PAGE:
A lot of what we teach in middle school science – carbon cycle, soil formation, recycling of matter, nitrogen cycle – relates to decomposition. Here are a few good ideas to implement in your decomposition unit plan in your middle school science classroom.
It helps to start the year with a brief unit explaining how things decompose and how that fits into the ecosystem.
I teach it from 2 different angles – compost and detective work.
My students have no idea what compost is. We’re a suburban upper middle class school district. Perhaps they have a tomato plant or two in their garden, but compost is foreign to them. So I start the year with some facts about compost. Let’s see how much you know.
Turns out every one of those statements is true. (TBH I was a little surprised about the masking tape.)
Once you have them hooked on compost, use some informational text to help them learn more. I use a “newspaper” type of text coupled with some guiding questions.
Middle schoolers love gore, and I indulge them a little in my decomposition unit plan. We talk about what happens to the human body, or any animal, when it decomposes and how detectives use the predictability of decay to determine the time of death. I show them a slide show that is (disappointingly, to them) devoid of photos of decaying bodies and then ask them to imagine how a detective can use this information. Then they use what they’ve learned to complete a creative writing task.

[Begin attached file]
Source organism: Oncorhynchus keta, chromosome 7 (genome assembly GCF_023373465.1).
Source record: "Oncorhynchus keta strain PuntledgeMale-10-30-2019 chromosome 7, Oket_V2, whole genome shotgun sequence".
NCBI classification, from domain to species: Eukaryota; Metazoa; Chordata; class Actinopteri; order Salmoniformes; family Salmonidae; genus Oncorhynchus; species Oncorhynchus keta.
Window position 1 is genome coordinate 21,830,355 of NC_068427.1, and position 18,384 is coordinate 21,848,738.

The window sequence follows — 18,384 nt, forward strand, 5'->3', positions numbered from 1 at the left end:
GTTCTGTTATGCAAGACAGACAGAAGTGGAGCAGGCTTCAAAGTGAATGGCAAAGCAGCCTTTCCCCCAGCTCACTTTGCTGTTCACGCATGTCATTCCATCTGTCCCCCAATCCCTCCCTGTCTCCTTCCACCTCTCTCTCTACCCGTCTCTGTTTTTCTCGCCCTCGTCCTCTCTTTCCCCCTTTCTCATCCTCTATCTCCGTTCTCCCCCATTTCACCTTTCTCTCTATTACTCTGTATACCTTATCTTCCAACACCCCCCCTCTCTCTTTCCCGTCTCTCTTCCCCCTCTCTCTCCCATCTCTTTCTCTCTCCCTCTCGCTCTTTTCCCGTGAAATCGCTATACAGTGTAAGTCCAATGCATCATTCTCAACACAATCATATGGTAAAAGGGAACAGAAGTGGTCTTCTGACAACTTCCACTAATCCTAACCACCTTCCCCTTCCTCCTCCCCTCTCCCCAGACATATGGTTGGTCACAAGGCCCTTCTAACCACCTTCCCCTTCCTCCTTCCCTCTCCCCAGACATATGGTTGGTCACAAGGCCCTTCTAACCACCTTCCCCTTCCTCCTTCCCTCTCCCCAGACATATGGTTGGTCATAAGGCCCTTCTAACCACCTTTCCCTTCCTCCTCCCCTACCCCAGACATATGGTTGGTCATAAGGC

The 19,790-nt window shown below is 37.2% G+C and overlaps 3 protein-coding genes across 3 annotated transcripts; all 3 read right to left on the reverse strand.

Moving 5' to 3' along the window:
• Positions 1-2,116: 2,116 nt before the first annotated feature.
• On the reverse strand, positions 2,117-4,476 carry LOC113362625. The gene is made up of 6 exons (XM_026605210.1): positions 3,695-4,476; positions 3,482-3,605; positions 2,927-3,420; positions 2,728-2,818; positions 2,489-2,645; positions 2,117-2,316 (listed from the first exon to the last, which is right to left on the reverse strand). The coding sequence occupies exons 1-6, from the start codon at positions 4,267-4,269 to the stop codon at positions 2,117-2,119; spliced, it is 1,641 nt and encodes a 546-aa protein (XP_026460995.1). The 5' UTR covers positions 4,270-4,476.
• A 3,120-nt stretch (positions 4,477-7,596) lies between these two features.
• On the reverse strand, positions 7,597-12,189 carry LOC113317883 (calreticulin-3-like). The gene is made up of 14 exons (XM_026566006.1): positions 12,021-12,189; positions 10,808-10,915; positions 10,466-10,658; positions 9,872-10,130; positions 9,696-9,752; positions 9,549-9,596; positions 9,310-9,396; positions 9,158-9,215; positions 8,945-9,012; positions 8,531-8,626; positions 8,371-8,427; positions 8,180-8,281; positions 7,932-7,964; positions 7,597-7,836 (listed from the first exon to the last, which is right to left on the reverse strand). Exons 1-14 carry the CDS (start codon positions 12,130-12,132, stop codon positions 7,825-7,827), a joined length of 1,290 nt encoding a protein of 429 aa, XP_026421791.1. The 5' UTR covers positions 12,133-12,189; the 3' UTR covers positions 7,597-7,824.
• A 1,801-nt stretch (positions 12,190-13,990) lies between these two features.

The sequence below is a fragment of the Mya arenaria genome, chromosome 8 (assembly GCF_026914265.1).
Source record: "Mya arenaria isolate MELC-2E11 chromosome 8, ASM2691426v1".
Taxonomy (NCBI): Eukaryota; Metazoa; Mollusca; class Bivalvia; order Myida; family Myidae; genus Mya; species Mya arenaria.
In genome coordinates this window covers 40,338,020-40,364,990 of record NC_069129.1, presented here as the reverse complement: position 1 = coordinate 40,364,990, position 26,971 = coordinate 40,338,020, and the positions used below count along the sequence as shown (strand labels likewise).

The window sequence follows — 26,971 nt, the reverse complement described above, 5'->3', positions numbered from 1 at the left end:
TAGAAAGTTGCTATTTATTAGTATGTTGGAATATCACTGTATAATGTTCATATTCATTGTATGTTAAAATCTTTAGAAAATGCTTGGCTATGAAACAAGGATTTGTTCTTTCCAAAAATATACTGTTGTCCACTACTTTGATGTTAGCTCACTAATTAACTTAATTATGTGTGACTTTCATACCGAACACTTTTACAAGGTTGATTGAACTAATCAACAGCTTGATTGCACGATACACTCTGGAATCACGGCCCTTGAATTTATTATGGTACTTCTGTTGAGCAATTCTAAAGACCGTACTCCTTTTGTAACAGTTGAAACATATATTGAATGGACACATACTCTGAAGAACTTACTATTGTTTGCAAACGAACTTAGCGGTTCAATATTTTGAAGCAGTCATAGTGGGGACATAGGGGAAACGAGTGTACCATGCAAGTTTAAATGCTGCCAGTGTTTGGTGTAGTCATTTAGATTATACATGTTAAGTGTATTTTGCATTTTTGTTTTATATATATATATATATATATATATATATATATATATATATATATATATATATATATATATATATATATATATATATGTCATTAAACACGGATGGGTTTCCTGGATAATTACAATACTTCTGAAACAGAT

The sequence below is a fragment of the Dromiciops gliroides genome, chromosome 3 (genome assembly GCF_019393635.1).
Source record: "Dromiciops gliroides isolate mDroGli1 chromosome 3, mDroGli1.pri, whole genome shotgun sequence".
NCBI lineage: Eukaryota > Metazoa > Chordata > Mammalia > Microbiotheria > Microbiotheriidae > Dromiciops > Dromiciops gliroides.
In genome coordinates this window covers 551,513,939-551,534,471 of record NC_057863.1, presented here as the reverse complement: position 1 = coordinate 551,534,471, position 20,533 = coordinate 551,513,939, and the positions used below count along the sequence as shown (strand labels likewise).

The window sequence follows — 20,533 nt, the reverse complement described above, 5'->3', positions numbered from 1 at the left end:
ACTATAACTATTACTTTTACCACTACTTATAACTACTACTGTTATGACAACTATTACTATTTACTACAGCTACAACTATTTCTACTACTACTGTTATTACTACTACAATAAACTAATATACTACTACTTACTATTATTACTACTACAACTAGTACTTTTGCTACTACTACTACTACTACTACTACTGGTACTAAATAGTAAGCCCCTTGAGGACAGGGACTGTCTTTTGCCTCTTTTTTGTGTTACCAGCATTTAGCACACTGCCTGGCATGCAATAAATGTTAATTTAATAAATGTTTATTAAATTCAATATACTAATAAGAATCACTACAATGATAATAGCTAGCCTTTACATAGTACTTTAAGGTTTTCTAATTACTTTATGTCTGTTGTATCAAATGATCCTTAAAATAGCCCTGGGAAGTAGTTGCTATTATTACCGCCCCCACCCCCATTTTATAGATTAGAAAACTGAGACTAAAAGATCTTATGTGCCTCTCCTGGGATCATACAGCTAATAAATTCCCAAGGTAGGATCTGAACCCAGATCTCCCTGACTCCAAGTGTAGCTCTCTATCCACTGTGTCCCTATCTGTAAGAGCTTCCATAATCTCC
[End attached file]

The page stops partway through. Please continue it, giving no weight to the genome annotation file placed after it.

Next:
Continue to press on with an experiment. You know the one – you put various compostable objects and some that aren’t compostable into zipper bags and then check them out every few weeks to see how they change. Every middle schooler loves to watch things decompose. Include this lab in your middle school decomposition unit plan and your kids will love it!
Finally, wrap it all up with ties to the carbon cycle (and global warming) and the nitrogen cycle.